When in Rome...

This majestic open air, citywide museum is only a short flight away and is the perfect destination for both whistle-stop weekend breaks or long, leisurely sojourns in the Eternal City.

The seat of one of the most successful empires in history, Rome hasn’t forgotten its roots and continues to instill a sense of awe in visitors, year after year. This majestic open air, citywide museum is only a short flight away and is the perfect destination for both whistle-stop weekend breaks or long, leisurely sojourns in the Eternal City.

Things to do

Just standing on an average Roman street will give you plenty to look at so be sure to take advantage of the usually good weather to wander about and drink it all in. The Colosseum, the Fontana di Trevi, the Pantheon, Piazza Navona and dozens of museums will sate any culture vulture’s thirst and make sure your Instagram feed is packed with beautiful images of timeless treasures. 

But Rome’s delights stretch beyond ancient history. If you’re interested in cinema, check out CineCittà Studios (cinecittastudios.it/en). The studio and set used to make the first in a string of budget-busting classical epics that included Ben-Hur and Cleopatra and is also where Federico Fellini shot most of his films. For the music fans, a visit to the Auditorium Parco della Musica (.auditorium.com/en) is a must. Designed by Renzo Piano, the three concert halls, connected by an imposing foyer/exhibition space, can house up to 2,800 people.

Cinema fans can also head to the Villa Borghese, home to the Casa Del Cinema (casadelcinema.it), which uses specialized projection equipment to make it the most modern cinema in the city. With screenings every afternoon and evening, cinephiles can catch original language films as well as offerings from the most recent European film festivals, all for free.

Rome is a great place for live music and every genre will find a home in one of its many music venues. For opera lovers, the Teatro dell’Opera di Roma  (operaroma.it) is simply unparalleled, with perfect acoustics and seats for 1,600 people. Productions are based here from November to May and then move outdoors amids the ruins of Terme di Caracalla for the summer season.

For somewhat more contemporary music, Il Circolo  (circoloartisti.it) is a well-respected and internationally recognised club, having welcomed performers like Glasvegas, Carmen Consoli, Kruder & Dorfmeister and Patti Smith. Keep an eye out for upcoming performances and you’re sure to find something you love.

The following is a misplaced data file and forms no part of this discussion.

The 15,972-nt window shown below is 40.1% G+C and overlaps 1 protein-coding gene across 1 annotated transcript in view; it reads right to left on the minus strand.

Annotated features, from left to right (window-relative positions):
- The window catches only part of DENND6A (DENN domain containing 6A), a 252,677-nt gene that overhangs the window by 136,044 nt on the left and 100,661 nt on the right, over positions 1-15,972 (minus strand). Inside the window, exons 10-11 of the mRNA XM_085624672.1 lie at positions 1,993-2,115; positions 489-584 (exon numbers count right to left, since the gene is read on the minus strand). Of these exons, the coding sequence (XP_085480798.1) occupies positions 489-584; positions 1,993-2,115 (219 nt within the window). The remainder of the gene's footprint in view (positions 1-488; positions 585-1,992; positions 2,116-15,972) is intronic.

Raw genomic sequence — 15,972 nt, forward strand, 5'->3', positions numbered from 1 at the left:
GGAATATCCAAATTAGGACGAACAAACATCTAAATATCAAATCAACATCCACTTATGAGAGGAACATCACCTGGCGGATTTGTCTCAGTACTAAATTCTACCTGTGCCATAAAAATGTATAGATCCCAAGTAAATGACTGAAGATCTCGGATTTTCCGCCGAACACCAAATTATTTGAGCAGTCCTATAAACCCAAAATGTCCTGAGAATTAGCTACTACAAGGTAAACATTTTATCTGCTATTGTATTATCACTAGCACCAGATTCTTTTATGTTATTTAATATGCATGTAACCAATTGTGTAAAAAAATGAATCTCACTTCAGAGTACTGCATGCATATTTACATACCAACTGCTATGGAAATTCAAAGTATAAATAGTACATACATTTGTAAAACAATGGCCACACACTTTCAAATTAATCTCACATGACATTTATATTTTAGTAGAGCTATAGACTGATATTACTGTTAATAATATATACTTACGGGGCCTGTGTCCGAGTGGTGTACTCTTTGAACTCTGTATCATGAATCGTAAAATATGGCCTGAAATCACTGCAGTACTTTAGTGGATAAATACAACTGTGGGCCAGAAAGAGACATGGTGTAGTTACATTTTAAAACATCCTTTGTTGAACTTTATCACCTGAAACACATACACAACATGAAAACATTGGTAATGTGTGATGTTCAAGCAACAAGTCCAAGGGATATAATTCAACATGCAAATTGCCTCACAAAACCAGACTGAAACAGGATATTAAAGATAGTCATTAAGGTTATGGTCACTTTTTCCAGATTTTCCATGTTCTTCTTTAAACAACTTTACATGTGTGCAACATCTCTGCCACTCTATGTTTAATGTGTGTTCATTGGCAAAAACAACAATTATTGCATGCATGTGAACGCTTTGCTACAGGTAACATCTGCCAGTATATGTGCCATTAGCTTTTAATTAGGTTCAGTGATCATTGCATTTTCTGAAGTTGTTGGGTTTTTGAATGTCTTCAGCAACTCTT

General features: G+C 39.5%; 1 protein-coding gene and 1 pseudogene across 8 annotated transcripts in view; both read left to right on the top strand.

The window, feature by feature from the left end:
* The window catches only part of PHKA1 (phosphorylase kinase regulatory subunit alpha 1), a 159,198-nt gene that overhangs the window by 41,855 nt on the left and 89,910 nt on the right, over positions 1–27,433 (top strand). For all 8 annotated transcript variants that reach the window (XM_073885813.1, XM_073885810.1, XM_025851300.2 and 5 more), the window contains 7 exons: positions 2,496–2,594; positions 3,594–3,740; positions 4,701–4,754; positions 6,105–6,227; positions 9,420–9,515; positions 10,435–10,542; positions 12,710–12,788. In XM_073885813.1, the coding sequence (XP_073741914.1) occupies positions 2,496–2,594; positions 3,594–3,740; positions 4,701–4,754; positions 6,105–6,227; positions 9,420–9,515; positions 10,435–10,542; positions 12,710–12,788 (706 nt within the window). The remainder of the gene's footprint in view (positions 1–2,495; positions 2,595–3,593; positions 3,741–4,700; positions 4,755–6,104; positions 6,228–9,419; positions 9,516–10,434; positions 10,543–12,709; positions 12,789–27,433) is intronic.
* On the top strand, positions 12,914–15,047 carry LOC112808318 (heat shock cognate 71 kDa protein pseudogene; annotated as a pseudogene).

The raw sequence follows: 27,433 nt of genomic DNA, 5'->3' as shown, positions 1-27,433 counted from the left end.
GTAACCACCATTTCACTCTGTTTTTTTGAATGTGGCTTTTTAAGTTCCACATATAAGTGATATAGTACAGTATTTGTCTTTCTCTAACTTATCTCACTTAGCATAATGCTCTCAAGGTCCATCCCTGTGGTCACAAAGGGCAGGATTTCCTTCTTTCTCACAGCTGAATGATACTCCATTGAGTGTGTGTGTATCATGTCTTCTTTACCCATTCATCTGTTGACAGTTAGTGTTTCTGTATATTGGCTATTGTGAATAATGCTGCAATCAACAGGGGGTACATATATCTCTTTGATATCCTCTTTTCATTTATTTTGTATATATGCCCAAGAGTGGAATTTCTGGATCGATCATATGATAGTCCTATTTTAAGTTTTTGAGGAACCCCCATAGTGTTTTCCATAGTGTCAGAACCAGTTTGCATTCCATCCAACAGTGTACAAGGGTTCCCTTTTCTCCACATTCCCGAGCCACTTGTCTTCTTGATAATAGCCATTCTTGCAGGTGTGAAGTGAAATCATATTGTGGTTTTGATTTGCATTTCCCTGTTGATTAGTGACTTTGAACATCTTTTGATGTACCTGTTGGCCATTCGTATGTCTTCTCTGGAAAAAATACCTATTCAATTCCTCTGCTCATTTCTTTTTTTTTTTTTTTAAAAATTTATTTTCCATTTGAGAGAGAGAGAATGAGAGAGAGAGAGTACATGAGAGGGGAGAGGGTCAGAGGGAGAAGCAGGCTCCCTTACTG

Things to eat

Asking where the best food in Rome is served is sure to start any number of passionate arguments. And while it takes effort to find bad food in Italy in general, travelers should definitely seek out the traditional Roman dishes that have been favourites for centuries. 

Pizza in Rome has nothing to do with the kind you find in Naples, just two hours down the road. In Rome, pizza is really thin, with no lip to the crust and a nice char to it. Places like Pizzeria Ai Marmi, on Viale Trastevere, or Nuovo Mondo, on Via Amerigo Vespucci, won’t disappoint but be adventurous – if the pizza smells good, give it a try. 

When Italians think of food in Rome without question the first thing that comes to mind is carbonara; it’s painful to imagine life without it. Try out Da Danilo (trattoriadadanilo.com) for a more sedate dining experience or Da Enzo (daenzoal29.com) for a brisk, trattoria-style meal of the famed Italian favourite. 

Where to stay

Imagine having your very own stately home in Rome. The historic Villa Spalletti Trivelli hotel (villaspalletti.it) near the Quirinale palace belongs to a dashing count and his family, but its yours for the duration of your stay. Opulent rooms and stunning architecture abound, and with starting prices at €350 per night, it’s a great way to immerse yourself in the city’s rich past (while feeling a little noble yourself).

The Residenze Torre Colonna’s (torrecolonna.it) got to be one of Rome’s most unusual small hotels: five rooms stacked one on top of the other in one of the city’s few surviving Medieval watchtowers. All are spacious, and play against the ancient setting with funky artworks and bold colours. With rooms starting from €200, its proximity to Rome’s archaeological centre is well worth the price.

With a double room starting from just €100 a night, the Relais Palazzo Taverna (relaispalazzotaverna.com) is perfect for that quick budget weekend break. The surrounding area is full of artisans’ workshops and characterful restaurants and wine bars, and St Peter’s is just a short hop across Ponte Sant’Angelo bridge.

Two readers have the chance to win a complimentary return ticket each for travel on any scheduled Air Malta flights (excluding taxes and charges). 

All you have to do is answer the question below and send in your name, mobile number and email address to:

Maltatoday competition, Air Malta plc, Sky Parks, Malta International Airport, Luqa, LQA 4000.

Question:  How many weekly flights does Air Malta operate to Rome this winter? 

a) 1 weekly flight

b) 3 weekly flights or

c) 7 weekly flights?

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